4. Don’t sweat the protein—When you do not limit fats, protein intake is self-regulating. If you feel like having four eggs rather than three, go ahead. If you strength train and feel hungry for more steak, go ahead. Do not count protein grams but follow your appetite and instincts that become reliable without the distortions of wheat and grains. Occasional indulgences in higher protein intake also breaks ketosis and its harmful long-term effects such as kidney stones, osteoporosis, and diverticular disease that result from the dysbiosis of prolonged prebiotic fiber deprivation.
  5. Ignore diet advice from mainstream healthcare professionals—We have a peculiar situation in which the American Heart Association, the Academy of Nutrition and Dietetics, the American Diabetes Association and other agencies eagerly accept huge donations from Coca Cola, Pepsi, GlaxoSmithKline, Sanofi Aventis, Merck, Kellogg’s, Kraft, General Mills and other commercial sources, making them willing to craft messages favorable to their donors. These interests in turn “educate” health professionals with messages such as “everything in moderation,” “move more, eat less,” and other ridiculous and ineffective messages. Their practices have made these agencies irrelevant and counter to your health interests. This also means that, if you saw it in a TV or magazine commercial, don’t buy it. Nobody is advertising eggs from pastured chickens or organic broccoli, so those are the sorts of foods you should choose.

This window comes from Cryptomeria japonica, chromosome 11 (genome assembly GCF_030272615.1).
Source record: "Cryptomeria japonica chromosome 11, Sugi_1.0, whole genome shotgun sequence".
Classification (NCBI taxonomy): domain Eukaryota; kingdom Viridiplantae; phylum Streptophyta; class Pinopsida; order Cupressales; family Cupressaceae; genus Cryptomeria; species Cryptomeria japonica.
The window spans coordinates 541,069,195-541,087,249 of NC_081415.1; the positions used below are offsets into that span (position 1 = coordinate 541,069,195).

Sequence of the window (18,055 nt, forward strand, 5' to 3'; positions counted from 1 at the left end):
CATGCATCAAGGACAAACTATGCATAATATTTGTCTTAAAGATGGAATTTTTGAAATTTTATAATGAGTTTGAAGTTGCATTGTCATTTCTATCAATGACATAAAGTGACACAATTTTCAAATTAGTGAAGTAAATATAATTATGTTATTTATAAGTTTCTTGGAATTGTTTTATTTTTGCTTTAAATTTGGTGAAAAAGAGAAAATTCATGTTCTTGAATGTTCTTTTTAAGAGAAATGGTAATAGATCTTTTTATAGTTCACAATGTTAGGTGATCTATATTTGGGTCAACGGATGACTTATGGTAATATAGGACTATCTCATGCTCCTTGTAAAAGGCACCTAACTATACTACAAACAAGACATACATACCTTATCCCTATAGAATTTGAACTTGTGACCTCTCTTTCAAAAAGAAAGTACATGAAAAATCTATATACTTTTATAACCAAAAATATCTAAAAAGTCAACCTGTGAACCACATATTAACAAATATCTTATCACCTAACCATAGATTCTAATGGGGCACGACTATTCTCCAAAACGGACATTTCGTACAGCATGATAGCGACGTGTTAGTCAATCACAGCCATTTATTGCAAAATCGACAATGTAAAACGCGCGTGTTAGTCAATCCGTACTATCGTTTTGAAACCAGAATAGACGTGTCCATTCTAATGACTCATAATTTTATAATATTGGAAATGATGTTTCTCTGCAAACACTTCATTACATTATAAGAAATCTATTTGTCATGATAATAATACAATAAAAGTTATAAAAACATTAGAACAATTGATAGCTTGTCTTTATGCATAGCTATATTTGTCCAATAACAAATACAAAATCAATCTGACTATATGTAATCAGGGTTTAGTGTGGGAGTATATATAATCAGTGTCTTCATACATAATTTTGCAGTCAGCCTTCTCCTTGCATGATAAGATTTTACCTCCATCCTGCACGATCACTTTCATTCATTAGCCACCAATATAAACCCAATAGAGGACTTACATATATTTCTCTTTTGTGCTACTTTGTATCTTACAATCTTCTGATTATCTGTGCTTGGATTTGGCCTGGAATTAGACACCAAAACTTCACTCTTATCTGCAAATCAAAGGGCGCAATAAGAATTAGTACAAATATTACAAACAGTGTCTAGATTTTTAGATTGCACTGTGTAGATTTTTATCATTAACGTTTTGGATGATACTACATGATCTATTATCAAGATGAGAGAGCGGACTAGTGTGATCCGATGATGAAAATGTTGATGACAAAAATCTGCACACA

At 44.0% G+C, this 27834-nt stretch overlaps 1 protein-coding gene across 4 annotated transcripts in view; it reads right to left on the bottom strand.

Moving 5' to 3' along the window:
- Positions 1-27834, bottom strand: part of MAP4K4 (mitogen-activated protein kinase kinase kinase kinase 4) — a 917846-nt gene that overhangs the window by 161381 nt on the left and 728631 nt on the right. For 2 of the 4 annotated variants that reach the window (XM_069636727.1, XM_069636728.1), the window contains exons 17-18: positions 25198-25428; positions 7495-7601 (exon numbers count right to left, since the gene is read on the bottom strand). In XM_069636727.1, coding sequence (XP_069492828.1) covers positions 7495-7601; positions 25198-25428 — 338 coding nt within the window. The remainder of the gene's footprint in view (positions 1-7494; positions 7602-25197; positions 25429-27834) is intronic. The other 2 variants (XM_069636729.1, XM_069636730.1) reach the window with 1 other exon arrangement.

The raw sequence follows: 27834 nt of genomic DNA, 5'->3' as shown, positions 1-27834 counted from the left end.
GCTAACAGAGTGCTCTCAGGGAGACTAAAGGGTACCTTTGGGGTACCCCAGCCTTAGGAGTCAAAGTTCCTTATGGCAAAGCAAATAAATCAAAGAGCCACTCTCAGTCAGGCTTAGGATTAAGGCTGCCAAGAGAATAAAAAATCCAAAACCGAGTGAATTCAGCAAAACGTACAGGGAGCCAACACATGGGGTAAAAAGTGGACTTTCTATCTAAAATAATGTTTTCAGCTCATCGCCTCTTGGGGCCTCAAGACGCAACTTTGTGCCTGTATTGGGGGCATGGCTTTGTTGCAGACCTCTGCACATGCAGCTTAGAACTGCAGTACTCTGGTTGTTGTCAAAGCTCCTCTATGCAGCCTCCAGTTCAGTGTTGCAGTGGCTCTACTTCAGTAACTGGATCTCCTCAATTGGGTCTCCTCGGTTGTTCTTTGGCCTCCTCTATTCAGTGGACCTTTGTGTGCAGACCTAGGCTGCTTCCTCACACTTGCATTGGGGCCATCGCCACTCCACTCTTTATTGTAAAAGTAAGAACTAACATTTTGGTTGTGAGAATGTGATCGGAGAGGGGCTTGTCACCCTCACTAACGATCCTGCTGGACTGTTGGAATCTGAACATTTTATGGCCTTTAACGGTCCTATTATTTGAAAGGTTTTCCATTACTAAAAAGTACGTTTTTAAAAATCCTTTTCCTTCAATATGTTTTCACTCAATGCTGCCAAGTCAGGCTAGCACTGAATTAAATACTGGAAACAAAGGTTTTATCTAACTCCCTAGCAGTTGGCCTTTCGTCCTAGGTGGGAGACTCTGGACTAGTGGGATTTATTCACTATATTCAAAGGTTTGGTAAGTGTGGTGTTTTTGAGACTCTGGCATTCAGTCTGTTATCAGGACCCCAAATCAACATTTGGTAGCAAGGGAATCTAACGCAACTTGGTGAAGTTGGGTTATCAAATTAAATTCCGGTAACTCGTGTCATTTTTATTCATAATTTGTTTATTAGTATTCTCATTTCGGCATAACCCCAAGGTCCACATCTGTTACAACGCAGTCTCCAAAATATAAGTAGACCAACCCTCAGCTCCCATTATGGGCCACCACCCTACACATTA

6. Eat no seeds of grasses—People are often shocked to hear that wheat and grains are the seeds of grasses. For the same reasons you cannot eat the grass clippings from mowing your lawn, you should not consume the seeds of grasses called wheat, corn, rye, barley, millet, sorghum, etc. as you are incapable of digesting the proteins they contain that thereby exert peculiar immune, gastrointestinal, and mind effects due to indigestible peptides.
  7. Eat nothing with added sugar—Which becomes easy once you have taste perception restored by banishing wheat and grains from your life. You begin to recognize that almonds are actually sweet, as are unsweetened yogurt and Brussel sprouts, while formerly tasty treats like milk chocolate become sickeningly sweet and inedible. There is no reason to add sugar or consume foods with added sugars. The sugar industry may have paid off doctors to conceal the dangers of sugar and divert public attention towards saturated fat, but you should not fall for such commercial shenanigans.
  8. Salt your food—People who are grain-free, as we are in the Wheat Belly lifestyle, need salt. By normalizing insulin blood levels and removing the sodium-retaining gliadin protein of wheat, we actually improve metabolic status by adding salt to our foods, not to mention foods taste better with salt.